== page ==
Automatic Pilot

By Grube, Lorri | Chief Executive (U.S.), June 1996 | Go to article overview

Automatic Pilot


Grube, Lorri, Chief Executive (U.S.)


Seduced by the profits to be made in the newly deregulated airline industry, upstart carriers jammed the skies in the early 1980s, luring passengers with cut-rate fares accompanied by only the obligatory packet of peanuts.

Not exactly the best time to start yet another airline-particularly one that offered its passengers Beef Wellington served on china, fresh-baked chocolate chip cookies, wider seats, and 30 percent more legroom. But that's what Timothy Hoeksema, 49, proposed to the Kimberly Clark Corp. in 1983, when he recommended developing the company's internal transportation subsidiary, K-C Aviation, into an airline that flies to underserved business markets. After all, man cannot survive on peanuts alone.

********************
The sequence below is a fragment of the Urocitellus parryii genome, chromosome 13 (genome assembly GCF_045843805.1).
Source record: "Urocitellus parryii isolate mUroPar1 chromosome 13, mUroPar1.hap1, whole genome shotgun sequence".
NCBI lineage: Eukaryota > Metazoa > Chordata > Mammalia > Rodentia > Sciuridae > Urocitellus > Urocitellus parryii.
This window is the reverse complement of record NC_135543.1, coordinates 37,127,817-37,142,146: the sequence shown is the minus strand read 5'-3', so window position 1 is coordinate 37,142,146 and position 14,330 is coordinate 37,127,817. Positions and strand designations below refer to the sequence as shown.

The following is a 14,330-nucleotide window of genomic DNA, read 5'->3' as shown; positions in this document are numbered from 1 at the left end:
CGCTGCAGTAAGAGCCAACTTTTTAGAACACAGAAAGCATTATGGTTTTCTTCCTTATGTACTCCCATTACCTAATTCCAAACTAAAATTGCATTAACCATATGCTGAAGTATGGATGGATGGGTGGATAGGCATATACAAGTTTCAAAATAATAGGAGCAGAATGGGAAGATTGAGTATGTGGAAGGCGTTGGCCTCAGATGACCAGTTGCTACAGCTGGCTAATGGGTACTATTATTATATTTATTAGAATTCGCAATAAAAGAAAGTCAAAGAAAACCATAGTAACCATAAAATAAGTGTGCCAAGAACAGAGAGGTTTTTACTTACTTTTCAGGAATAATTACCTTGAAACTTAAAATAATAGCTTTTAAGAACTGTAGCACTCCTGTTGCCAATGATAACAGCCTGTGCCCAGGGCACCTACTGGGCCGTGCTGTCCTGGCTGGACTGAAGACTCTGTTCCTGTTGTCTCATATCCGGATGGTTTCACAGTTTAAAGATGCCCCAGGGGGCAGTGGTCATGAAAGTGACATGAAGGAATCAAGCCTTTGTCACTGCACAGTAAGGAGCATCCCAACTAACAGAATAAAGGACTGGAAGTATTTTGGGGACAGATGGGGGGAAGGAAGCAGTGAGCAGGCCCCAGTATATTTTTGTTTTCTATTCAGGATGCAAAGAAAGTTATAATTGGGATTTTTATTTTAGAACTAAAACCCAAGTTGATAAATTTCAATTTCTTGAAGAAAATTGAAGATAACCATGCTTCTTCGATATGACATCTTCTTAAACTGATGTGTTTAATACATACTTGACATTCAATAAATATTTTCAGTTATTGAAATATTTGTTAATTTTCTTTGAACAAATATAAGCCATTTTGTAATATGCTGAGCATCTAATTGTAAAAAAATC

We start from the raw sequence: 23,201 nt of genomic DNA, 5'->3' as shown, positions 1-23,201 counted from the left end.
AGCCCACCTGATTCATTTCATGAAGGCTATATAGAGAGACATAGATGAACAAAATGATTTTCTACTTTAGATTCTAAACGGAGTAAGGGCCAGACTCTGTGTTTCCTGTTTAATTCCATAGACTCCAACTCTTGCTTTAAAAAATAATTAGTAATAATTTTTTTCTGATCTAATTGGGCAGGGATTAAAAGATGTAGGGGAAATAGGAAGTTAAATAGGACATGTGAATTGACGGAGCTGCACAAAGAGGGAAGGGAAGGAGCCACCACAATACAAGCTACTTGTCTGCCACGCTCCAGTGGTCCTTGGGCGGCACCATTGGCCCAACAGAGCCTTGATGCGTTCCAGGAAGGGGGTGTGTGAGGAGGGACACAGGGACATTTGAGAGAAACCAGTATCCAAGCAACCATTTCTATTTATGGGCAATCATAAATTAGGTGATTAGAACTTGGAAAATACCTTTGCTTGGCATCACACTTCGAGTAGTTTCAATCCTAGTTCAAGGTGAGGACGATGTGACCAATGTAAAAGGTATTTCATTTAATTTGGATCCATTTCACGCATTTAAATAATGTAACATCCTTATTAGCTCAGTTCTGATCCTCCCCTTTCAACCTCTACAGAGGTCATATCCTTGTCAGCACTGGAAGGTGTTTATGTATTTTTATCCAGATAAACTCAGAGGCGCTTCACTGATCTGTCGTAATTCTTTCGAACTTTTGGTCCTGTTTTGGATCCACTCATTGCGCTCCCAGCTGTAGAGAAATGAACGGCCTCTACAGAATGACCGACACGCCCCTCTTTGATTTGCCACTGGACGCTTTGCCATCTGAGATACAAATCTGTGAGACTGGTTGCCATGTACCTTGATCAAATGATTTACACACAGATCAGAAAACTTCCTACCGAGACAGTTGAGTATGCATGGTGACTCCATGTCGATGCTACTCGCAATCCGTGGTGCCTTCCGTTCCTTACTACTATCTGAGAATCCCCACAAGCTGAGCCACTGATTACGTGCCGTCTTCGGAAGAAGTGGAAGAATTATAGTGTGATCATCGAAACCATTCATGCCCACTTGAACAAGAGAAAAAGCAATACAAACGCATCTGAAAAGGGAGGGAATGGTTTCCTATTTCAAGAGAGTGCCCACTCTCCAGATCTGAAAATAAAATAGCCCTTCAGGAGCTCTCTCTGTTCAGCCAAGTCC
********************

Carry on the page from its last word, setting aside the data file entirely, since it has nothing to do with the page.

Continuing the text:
The plan took off. So far, $259 million Midwest Express has ridden its focus on business travelers to 11 consecutive years of profitability and an IPO last September.

"Though we have a higher cost per seat mile, our higher mix of business travelers who aren't flying on excursion fares gives us a higher average yield," explains Chairman, President, and CEO Hoeksema, who joined Kimberly Clark in 1969 as first officer of the company's air transportation operations.

Though Milwaukee-based Midwest lays claim to less than one-half of 1 percent of the market share in the U. …

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